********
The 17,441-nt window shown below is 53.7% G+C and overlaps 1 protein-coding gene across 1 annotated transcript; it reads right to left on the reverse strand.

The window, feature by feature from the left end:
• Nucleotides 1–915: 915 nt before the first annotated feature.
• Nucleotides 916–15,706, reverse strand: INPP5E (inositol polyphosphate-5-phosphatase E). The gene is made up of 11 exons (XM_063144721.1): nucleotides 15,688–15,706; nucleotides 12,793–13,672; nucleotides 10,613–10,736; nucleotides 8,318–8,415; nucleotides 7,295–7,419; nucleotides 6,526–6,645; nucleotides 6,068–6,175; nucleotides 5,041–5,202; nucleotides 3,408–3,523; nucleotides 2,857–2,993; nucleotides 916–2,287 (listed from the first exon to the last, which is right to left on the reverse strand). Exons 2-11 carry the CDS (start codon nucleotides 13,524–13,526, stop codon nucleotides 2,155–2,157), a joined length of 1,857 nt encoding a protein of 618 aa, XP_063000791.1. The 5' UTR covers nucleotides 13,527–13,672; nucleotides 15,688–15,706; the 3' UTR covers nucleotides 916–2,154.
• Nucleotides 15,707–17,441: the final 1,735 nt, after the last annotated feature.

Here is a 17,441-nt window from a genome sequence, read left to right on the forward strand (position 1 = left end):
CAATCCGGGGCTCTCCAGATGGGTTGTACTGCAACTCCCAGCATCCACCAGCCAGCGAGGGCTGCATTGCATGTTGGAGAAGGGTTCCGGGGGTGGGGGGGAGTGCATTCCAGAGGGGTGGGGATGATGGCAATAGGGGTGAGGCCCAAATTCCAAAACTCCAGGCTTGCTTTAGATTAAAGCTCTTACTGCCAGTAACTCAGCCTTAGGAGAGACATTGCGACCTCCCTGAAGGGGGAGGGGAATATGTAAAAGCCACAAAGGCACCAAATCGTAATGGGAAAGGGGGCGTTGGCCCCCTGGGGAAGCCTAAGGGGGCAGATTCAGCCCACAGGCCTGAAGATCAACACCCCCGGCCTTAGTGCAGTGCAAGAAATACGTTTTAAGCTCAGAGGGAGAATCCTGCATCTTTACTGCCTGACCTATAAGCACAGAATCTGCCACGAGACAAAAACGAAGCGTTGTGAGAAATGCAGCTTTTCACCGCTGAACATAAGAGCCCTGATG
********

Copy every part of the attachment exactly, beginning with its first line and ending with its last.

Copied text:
The 17,441-nt window shown below is 53.7% G+C and overlaps 1 protein-coding gene across 1 annotated transcript; it reads right to left on the reverse strand.

The window, feature by feature from the left end:
• Nucleotides 1–915: 915 nt before the first annotated feature.
• Nucleotides 916–15,706, reverse strand: INPP5E (inositol polyphosphate-5-phosphatase E). The gene is made up of 11 exons (XM_063144721.1): nucleotides 15,688–15,706; nucleotides 12,793–13,672; nucleotides 10,613–10,736; nucleotides 8,318–8,415; nucleotides 7,295–7,419; nucleotides 6,526–6,645; nucleotides 6,068–6,175; nucleotides 5,041–5,202; nucleotides 3,408–3,523; nucleotides 2,857–2,993; nucleotides 916–2,287 (listed from the first exon to the last, which is right to left on the reverse strand). Exons 2-11 carry the CDS (start codon nucleotides 13,524–13,526, stop codon nucleotides 2,155–2,157), a joined length of 1,857 nt encoding a protein of 618 aa, XP_063000791.1. The 5' UTR covers nucleotides 13,527–13,672; nucleotides 15,688–15,706; the 3' UTR covers nucleotides 916–2,154.
• Nucleotides 15,707–17,441: the final 1,735 nt, after the last annotated feature.

Here is a 17,441-nt window from a genome sequence, read left to right on the forward strand (position 1 = left end):
CAATCCGGGGCTCTCCAGATGGGTTGTACTGCAACTCCCAGCATCCACCAGCCAGCGAGGGCTGCATTGCATGTTGGAGAAGGGTTCCGGGGGTGGGGGGGAGTGCATTCCAGAGGGGTGGGGATGATGGCAATAGGGGTGAGGCCCAAATTCCAAAACTCCAGGCTTGCTTTAGATTAAAGCTCTTACTGCCAGTAACTCAGCCTTAGGAGAGACATTGCGACCTCCCTGAAGGGGGAGGGGAATATGTAAAAGCCACAAAGGCACCAAATCGTAATGGGAAAGGGGGCGTTGGCCCCCTGGGGAAGCCTAAGGGGGCAGATTCAGCCCACAGGCCTGAAGATCAACACCCCCGGCCTTAGTGCAGTGCAAGAAATACGTTTTAAGCTCAGAGGGAGAATCCTGCATCTTTACTGCCTGACCTATAAGCACAGAATCTGCCACGAGACAAAAACGAAGCGTTGTGAGAAATGCAGCTTTTCACCGCTGAACATAAGAGCCCTGATG